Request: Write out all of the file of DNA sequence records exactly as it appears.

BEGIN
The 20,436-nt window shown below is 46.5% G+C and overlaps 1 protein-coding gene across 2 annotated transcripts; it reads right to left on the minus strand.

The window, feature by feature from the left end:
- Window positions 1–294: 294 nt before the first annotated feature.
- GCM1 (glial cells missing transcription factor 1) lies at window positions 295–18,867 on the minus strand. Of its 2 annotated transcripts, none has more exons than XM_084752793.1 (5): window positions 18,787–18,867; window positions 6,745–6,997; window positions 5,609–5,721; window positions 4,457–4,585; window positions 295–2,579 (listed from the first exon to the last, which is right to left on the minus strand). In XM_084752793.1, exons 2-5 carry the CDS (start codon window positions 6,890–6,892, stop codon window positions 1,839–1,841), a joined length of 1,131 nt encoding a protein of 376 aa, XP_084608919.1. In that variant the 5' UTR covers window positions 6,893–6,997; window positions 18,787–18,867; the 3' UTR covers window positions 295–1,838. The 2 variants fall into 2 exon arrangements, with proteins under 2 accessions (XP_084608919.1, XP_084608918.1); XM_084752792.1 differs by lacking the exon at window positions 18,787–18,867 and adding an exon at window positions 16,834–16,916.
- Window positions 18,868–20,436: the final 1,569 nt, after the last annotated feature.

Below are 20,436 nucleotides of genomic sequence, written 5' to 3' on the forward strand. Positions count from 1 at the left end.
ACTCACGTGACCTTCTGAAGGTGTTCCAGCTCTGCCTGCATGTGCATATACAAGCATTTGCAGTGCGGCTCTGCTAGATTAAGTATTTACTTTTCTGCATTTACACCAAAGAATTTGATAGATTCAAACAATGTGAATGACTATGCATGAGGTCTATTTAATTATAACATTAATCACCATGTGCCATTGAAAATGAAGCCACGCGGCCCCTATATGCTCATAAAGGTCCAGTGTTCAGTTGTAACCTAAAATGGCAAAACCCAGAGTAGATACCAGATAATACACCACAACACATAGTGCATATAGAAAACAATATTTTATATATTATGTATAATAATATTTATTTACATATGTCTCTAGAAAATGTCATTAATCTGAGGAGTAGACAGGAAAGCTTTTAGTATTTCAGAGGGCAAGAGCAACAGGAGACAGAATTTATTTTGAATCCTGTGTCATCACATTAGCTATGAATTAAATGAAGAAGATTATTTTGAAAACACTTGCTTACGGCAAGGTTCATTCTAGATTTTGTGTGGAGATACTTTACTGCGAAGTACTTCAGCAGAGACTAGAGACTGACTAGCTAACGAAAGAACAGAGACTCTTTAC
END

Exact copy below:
The 20,436-nt window shown below is 46.5% G+C and overlaps 1 protein-coding gene across 2 annotated transcripts; it reads right to left on the minus strand.

The window, feature by feature from the left end:
- Window positions 1–294: 294 nt before the first annotated feature.
- GCM1 (glial cells missing transcription factor 1) lies at window positions 295–18,867 on the minus strand. Of its 2 annotated transcripts, none has more exons than XM_084752793.1 (5): window positions 18,787–18,867; window positions 6,745–6,997; window positions 5,609–5,721; window positions 4,457–4,585; window positions 295–2,579 (listed from the first exon to the last, which is right to left on the minus strand). In XM_084752793.1, exons 2-5 carry the CDS (start codon window positions 6,890–6,892, stop codon window positions 1,839–1,841), a joined length of 1,131 nt encoding a protein of 376 aa, XP_084608919.1. In that variant the 5' UTR covers window positions 6,893–6,997; window positions 18,787–18,867; the 3' UTR covers window positions 295–1,838. The 2 variants fall into 2 exon arrangements, with proteins under 2 accessions (XP_084608919.1, XP_084608918.1); XM_084752792.1 differs by lacking the exon at window positions 18,787–18,867 and adding an exon at window positions 16,834–16,916.
- Window positions 18,868–20,436: the final 1,569 nt, after the last annotated feature.

Below are 20,436 nucleotides of genomic sequence, written 5' to 3' on the forward strand. Positions count from 1 at the left end.
ACTCACGTGACCTTCTGAAGGTGTTCCAGCTCTGCCTGCATGTGCATATACAAGCATTTGCAGTGCGGCTCTGCTAGATTAAGTATTTACTTTTCTGCATTTACACCAAAGAATTTGATAGATTCAAACAATGTGAATGACTATGCATGAGGTCTATTTAATTATAACATTAATCACCATGTGCCATTGAAAATGAAGCCACGCGGCCCCTATATGCTCATAAAGGTCCAGTGTTCAGTTGTAACCTAAAATGGCAAAACCCAGAGTAGATACCAGATAATACACCACAACACATAGTGCATATAGAAAACAATATTTTATATATTATGTATAATAATATTTATTTACATATGTCTCTAGAAAATGTCATTAATCTGAGGAGTAGACAGGAAAGCTTTTAGTATTTCAGAGGGCAAGAGCAACAGGAGACAGAATTTATTTTGAATCCTGTGTCATCACATTAGCTATGAATTAAATGAAGAAGATTATTTTGAAAACACTTGCTTACGGCAAGGTTCATTCTAGATTTTGTGTGGAGATACTTTACTGCGAAGTACTTCAGCAGAGACTAGAGACTGACTAGCTAACGAAAGAACAGAGACTCTTTAC